Dissertations and Theses @ UNI


Open Access Thesis


Creative thinking; Creativity (Linguistics);


This study investigated a method for stimulating several aspects of short-term creative thinking. It was hypothesized that the figural and verbal originality scores of students receiving a guided fantasy visualization (GFV) would be significantly different from those scores of students not receiving a GFV. Fifty-six children from the fourth, fifth, and sixth grades of Price Laboratory School, Cedar Falls, Iowa, were pre-tested on one figural and one verbal subtest from the Torrance Tests of Creative Thinking (TTCT). After scoring the subtest on the originality scale only, students were randomly assigned to experimental and control groups. Following a four week interval, experimental group students at each grade level were given a 15-minute GFV in which they listened to instructions to visualize fanciful objects and situations. Irmnediately following the GFV, students were administered two alternate form TTCT figural and verbal subtests. Students in the control group were given a paper-and-pencil word puzzle and a maze to work on for 15 minutes prior to TTCT post-testing. All students completed treatment and post-testing procedures outside the classrooms with their teachers not present. Results indicated that students receiving the GFV did not achieve significantly higher mean figural and/or verbal originality scores than students who did not have the GFV. Data analyzed by grade level indicated that the fourth grade GFV students were significantly higher in figural originality than the fourth grade control students and that students in the sixth grade control group had higher mean verbal originality scores than sixth grade GFV students. No differences in mean originality scores by sex were found. Results of the present study and two similar investigations suggest the possibility that upper elementary students need considerably more experience with the GFV than college students for the GFV to have a significant effect on short-term creative thinking. Additionally, the results indicate that the contents of a GFV may need to include a substantial amount of relaxation instruction before a GFV can produce a change in creative thinking. Finally, based on the findings of the present study, recommendations for future research were suggested.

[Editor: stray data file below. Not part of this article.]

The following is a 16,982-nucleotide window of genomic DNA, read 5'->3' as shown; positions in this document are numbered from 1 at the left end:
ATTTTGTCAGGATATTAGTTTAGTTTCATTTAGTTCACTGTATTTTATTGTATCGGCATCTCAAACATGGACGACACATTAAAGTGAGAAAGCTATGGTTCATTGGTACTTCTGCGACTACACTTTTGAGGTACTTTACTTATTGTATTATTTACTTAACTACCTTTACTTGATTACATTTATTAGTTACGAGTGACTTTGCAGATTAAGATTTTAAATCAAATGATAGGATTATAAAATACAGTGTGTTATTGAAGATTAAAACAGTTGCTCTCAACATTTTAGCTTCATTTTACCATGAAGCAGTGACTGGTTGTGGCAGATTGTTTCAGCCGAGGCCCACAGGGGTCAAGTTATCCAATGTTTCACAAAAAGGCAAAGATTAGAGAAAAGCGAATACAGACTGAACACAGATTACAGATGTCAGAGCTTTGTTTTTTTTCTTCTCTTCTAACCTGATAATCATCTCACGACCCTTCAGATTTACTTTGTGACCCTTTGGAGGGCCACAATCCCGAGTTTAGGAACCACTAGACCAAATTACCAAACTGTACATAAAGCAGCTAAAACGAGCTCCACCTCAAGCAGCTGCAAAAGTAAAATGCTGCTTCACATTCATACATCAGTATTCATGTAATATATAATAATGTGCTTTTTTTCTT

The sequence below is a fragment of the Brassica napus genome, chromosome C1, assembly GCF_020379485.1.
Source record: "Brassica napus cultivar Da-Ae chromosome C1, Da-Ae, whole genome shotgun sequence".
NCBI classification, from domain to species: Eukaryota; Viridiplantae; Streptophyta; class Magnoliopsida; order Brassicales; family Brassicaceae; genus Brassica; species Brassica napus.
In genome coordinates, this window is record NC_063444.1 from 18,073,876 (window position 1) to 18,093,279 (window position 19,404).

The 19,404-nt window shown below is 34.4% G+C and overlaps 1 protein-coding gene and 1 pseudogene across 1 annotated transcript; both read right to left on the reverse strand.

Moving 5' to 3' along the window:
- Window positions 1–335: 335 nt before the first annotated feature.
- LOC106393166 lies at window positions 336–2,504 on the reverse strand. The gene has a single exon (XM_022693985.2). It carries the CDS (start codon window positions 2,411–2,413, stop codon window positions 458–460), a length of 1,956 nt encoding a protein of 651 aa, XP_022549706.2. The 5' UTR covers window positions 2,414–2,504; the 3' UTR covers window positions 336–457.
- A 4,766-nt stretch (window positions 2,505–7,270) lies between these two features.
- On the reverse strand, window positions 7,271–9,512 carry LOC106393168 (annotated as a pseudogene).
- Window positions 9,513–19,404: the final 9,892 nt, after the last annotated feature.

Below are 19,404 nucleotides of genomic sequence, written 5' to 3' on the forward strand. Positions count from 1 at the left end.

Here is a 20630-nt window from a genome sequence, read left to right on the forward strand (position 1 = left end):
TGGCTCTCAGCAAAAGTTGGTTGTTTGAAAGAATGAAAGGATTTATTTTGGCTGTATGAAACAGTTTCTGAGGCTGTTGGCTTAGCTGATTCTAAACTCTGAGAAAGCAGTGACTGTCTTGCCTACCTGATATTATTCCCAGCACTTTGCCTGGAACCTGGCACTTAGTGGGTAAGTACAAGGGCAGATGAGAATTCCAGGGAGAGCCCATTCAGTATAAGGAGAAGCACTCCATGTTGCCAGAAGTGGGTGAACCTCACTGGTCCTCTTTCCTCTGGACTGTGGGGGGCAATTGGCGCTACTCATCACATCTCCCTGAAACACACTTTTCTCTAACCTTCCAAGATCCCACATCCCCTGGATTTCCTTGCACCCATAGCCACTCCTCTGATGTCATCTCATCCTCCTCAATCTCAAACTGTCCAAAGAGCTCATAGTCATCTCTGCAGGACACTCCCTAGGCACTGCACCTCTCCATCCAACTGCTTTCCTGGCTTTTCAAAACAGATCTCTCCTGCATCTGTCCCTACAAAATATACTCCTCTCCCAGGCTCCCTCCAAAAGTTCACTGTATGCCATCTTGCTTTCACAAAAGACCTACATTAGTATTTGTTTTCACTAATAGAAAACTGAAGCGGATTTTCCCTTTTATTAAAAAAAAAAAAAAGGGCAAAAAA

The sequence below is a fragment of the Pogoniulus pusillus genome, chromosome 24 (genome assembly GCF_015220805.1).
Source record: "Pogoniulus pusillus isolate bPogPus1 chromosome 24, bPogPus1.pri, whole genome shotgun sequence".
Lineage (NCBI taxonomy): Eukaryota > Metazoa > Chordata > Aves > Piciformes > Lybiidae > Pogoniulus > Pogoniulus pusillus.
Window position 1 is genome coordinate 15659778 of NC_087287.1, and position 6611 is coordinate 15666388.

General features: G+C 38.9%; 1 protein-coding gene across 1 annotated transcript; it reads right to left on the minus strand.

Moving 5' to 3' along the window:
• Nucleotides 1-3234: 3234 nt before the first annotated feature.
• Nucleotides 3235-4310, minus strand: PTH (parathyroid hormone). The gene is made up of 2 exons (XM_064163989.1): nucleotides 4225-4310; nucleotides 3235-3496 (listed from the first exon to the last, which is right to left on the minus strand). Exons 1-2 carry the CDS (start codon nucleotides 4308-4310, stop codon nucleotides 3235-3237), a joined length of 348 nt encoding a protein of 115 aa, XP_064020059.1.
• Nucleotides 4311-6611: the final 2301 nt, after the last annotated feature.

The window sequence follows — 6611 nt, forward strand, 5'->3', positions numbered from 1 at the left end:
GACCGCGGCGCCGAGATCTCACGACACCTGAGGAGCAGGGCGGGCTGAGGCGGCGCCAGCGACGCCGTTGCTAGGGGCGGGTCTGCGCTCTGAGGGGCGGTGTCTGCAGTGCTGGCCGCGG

Year of Submission


Degree Name

Specialist in Education


Department of Educational Psychology and Foundations

First Advisor

Donald W. Schmits

Second Advisor

Barry J. Wilson

Third Advisor

Donna Raschke


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